U.S. videogame sales are expected to rise 10% this year to $7.76 billion, according to Wedbush Morgan Securities. That’s not far behind total U.S. box office receipts, which stood at $8.6 billion at the end of November.
But the fast-growing industry also faces a major challenge: Escalating development and marketing costs are sowing the seeds of an “arms race” that analysts say will intensify as publishers rely more heavily on big releases to generate the lion’s share of their profits.
The string of big-budget games released for the holidays is expected to put pressure on some of the smaller publishers, who have significantly fewer titles on shelves and may not be able to survive if even one of them stalls…Once the arena of children and hobbyists, videogames are now a big business dominated by a handful of large media firms that are spending heavily on popular franchises.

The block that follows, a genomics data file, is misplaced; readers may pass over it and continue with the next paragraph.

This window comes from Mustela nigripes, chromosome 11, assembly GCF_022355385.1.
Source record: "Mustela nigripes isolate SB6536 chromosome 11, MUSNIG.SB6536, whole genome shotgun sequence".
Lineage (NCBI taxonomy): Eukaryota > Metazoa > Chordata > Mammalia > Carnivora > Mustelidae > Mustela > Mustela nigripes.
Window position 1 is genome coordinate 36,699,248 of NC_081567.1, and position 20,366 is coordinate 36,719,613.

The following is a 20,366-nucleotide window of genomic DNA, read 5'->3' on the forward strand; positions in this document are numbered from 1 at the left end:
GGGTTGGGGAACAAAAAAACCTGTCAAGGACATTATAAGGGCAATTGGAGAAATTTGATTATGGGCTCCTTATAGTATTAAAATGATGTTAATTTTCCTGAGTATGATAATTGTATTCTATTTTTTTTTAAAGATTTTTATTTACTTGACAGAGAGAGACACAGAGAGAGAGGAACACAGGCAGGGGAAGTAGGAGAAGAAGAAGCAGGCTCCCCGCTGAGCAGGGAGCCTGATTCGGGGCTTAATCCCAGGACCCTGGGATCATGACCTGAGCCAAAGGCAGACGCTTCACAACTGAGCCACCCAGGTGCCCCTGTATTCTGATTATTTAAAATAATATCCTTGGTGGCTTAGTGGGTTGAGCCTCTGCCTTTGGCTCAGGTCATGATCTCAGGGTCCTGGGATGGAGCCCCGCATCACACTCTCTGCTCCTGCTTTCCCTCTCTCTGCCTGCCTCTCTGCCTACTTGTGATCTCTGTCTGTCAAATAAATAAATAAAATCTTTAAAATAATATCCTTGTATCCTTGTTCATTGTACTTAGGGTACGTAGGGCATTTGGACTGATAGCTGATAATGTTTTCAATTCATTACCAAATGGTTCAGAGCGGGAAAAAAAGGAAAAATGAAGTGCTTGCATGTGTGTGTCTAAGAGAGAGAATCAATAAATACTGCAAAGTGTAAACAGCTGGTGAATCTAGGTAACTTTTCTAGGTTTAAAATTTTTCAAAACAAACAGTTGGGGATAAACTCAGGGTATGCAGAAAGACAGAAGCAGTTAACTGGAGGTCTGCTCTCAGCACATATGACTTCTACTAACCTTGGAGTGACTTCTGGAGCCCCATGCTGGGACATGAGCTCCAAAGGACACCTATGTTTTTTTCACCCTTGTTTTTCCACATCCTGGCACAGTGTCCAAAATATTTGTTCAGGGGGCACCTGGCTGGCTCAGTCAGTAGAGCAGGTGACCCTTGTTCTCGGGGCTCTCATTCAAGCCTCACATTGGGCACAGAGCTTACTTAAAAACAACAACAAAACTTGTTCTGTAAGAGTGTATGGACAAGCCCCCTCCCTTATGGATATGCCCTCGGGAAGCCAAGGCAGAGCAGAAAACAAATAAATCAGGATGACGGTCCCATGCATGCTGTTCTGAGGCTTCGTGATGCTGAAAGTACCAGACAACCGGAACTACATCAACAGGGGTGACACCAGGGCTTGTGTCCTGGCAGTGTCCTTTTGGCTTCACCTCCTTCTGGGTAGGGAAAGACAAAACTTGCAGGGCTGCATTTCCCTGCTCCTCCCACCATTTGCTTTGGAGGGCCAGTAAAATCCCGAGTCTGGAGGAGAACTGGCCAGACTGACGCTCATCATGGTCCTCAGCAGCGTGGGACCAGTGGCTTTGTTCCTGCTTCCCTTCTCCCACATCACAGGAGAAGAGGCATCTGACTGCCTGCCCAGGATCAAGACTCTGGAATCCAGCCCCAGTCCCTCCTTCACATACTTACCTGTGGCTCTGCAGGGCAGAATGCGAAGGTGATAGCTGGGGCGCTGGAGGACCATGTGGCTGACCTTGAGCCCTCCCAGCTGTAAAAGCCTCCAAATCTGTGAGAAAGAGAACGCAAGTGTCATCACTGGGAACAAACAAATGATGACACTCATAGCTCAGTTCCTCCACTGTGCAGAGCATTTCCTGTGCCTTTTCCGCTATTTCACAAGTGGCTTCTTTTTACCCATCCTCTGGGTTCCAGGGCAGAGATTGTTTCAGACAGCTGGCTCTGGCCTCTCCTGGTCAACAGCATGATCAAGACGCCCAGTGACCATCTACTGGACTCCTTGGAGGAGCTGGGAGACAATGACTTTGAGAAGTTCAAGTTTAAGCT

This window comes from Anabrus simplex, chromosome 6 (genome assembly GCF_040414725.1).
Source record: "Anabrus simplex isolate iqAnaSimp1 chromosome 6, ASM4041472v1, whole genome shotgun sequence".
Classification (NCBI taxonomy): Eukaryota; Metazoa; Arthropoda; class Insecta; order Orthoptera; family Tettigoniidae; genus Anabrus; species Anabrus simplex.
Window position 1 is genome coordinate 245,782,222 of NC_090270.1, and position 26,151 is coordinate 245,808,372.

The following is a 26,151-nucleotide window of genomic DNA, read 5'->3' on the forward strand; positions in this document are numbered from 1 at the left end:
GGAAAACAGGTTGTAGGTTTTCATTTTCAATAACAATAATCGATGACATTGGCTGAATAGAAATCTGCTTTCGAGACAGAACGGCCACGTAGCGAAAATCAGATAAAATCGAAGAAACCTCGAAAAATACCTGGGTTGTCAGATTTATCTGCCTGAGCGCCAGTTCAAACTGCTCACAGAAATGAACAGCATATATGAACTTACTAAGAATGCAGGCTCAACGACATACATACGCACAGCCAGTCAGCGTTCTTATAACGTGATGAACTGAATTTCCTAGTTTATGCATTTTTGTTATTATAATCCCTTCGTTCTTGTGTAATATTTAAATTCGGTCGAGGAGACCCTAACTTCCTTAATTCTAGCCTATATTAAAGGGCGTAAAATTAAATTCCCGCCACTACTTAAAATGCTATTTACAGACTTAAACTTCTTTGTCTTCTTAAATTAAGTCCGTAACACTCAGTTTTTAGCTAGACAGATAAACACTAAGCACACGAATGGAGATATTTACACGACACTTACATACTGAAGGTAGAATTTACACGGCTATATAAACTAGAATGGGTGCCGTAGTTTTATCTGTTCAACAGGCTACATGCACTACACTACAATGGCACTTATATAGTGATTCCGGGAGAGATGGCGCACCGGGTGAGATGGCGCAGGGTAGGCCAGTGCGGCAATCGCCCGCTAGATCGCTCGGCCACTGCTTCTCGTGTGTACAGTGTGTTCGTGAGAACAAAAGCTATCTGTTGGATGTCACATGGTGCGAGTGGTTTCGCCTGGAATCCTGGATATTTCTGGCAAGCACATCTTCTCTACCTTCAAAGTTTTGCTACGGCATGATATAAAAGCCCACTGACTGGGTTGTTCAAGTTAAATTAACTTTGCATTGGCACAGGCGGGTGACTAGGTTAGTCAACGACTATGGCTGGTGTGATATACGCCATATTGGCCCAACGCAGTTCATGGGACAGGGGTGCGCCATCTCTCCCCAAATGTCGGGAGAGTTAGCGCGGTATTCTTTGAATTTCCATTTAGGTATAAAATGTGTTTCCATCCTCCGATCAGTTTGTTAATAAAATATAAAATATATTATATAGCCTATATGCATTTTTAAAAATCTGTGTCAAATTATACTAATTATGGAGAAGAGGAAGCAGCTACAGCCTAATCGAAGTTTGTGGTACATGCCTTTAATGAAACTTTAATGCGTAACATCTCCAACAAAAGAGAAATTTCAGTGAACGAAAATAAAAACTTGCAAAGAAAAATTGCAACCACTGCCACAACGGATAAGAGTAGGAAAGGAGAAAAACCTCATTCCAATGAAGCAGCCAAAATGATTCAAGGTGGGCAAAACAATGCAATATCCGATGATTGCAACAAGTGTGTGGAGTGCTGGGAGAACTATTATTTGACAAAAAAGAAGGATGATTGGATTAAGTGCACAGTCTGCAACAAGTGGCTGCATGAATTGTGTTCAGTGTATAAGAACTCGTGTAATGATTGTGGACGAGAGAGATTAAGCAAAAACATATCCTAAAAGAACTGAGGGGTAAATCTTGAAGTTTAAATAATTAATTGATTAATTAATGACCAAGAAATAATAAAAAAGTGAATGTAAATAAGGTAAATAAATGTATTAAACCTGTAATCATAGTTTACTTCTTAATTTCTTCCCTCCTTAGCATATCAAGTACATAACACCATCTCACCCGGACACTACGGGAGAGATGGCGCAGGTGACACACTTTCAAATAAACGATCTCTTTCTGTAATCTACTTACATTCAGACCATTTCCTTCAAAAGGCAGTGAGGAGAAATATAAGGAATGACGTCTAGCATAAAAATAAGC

Developers now spend upward of $10 million to create their leading games — an unheard of amount just a few years ago — and budgets for some high-profile titles can be much higher. Analysts estimate production costs for Microsoft’s “Halo 2” were about $20 million (a Microsoft spokeswoman says the cost was “less than $20 million,” but declines to be more specific). It’s not uncommon for publishers to spend even more on marketing for a hot game.
Despite rising costs, hit games are extremely profitable. Take Two Interactive Inc. spent less than $10 million to develop the latest “Grand Theft Auto,” says President Paul Eibeler. The game, which retails for $50, could generate world-wide sales of $400 million by year end, says Michael Pachter, analyst at Wedbush Morgan. After taking into account advertising, bonuses for the designers, hardware royalties and manufacturing costs, Mr. Pachter figures the game’s gross profit — in the three months since its release — has been about $285 million.